It opens with an insensible and inaudible prologue which surprisingly got applause. Something along the lines of "It's a jungle in here" and lots of lurching about which passed for graceful movement.

The story begins on David's "First Day" in tantrum games. Although the conception of this number had potential, it never managed to achieve that due to the actor's terrible diction and singing which was largely inaudible. It was well staged and the blocking was good (the last two mentioned became virtually nonexistent as the show progressed). Part of the problem lies in the uninspiring set (very utilitarian, like the toilet bowl) and terrible lighting which lit everything to the same color and intensity and thus the focus of the various characters whom the hero is introduced to is lost. It is quite sad as it is actually one of the better numbers in the show. The only excitement was seeing Cara Chan appearing and giving new definition to "bad hair day" with her perm gone awry.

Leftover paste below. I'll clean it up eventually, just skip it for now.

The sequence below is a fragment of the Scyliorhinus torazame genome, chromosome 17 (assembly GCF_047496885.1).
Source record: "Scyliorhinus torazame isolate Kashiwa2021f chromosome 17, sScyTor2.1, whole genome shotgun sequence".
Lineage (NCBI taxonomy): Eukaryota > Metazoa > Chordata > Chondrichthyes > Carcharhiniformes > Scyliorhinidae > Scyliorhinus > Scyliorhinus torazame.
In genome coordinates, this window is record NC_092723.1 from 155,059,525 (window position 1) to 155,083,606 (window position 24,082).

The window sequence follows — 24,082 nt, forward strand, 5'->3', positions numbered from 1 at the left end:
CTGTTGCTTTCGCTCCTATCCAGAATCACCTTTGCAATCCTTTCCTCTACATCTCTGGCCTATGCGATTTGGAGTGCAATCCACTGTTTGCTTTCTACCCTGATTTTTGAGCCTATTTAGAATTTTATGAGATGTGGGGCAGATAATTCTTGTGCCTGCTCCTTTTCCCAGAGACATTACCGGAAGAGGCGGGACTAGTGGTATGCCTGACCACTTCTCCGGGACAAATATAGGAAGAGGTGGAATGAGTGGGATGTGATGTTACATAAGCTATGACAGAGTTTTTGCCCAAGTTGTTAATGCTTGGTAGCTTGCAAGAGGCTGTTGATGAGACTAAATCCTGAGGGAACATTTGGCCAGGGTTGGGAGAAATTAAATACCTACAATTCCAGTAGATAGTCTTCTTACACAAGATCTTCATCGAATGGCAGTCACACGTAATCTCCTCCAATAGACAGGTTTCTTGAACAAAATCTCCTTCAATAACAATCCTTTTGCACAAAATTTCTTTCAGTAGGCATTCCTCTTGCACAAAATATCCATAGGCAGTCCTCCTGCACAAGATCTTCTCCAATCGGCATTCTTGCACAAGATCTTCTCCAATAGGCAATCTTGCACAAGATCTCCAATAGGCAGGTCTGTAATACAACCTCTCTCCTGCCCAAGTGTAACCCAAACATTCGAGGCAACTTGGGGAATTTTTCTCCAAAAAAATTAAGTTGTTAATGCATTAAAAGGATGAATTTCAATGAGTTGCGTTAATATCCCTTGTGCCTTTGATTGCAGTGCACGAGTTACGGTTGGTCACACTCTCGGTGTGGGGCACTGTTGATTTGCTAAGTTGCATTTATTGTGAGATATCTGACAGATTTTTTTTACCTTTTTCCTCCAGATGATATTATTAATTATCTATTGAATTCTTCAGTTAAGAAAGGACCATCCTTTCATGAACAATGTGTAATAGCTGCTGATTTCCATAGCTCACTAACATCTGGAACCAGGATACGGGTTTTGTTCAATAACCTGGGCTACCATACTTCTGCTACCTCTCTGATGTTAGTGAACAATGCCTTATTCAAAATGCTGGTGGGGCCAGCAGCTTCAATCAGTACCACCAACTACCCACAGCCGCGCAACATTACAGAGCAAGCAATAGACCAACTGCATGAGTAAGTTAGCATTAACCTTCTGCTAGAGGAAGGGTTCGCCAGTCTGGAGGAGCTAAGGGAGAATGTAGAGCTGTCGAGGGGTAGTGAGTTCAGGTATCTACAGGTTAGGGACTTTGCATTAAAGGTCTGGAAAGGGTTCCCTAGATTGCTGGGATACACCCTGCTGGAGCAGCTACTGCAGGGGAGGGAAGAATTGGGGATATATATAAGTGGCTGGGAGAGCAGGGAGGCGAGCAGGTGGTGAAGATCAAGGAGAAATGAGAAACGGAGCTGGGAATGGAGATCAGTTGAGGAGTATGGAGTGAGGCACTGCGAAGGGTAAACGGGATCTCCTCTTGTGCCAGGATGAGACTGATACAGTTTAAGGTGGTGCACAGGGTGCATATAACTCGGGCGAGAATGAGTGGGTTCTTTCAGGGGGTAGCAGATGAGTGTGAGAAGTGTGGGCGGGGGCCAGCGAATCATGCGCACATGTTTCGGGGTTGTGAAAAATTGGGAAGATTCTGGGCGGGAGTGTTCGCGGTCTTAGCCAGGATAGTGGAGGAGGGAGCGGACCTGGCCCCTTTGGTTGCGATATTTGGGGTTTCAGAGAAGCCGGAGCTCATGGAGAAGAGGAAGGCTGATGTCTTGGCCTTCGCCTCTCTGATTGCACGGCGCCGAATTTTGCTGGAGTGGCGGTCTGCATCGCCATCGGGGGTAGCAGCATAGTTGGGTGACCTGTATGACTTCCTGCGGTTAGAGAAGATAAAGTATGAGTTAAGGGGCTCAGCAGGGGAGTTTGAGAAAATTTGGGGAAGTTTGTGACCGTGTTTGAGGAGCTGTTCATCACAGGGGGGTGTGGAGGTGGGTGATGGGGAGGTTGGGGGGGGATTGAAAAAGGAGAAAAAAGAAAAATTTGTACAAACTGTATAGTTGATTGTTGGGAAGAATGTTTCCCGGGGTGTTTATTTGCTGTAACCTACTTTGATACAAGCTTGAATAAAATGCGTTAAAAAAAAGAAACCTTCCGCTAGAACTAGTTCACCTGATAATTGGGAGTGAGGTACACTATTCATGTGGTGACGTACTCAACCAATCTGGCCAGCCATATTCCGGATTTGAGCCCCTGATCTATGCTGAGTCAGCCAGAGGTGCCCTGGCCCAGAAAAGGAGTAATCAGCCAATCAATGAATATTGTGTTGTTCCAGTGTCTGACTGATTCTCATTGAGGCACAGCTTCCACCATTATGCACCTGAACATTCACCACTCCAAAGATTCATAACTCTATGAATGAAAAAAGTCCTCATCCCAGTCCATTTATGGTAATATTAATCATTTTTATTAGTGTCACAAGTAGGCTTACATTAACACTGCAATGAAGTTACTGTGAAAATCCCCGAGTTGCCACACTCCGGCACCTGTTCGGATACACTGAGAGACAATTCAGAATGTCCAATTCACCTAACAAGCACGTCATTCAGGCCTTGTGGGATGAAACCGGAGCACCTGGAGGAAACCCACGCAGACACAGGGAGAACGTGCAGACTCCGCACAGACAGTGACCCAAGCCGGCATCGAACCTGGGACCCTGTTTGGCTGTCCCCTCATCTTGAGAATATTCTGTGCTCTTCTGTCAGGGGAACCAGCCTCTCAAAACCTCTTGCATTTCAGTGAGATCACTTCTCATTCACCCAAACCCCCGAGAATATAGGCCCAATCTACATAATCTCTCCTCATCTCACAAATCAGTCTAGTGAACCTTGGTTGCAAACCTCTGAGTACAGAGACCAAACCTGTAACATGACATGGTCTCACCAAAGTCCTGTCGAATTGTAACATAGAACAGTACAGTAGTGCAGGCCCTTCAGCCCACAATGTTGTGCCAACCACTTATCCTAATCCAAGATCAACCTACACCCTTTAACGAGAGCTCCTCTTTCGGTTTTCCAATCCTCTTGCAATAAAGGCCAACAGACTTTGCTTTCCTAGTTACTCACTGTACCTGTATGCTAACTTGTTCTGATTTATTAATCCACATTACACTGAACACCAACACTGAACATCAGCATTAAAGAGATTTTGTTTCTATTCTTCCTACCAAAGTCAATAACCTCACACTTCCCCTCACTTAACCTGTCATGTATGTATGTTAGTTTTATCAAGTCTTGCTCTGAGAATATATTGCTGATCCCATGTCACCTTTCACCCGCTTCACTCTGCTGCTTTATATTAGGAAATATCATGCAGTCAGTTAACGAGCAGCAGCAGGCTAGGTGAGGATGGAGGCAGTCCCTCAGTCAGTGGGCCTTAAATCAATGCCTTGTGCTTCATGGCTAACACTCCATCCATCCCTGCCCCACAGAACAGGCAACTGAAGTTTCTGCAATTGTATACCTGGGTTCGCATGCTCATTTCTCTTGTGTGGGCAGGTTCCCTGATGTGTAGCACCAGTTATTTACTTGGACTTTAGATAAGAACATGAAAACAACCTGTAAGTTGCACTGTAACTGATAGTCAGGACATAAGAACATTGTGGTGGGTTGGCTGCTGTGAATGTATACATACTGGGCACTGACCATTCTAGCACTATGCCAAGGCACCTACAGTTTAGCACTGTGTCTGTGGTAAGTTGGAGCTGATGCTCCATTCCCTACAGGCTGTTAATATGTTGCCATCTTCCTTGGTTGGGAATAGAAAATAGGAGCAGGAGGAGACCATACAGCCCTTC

We then know that there are 4 Assistant Vice-Presidents in the company and David is working for one of them, Veronica (the viper). Veronica tells David that there are two kinds of people, so she tells him he must be a "Leader or Ladder" and thus begins a number that is terribly repetitious and overlong. The only thing to commend about it is the use of dance to show David's integration into the jungle as he eventually mimics the movements of the dancers and becomes one of them.

Cara Chan as Helen sang flat in the duet with her boss. The only thing remarkable (if any) about her voice is her basso profundo tone.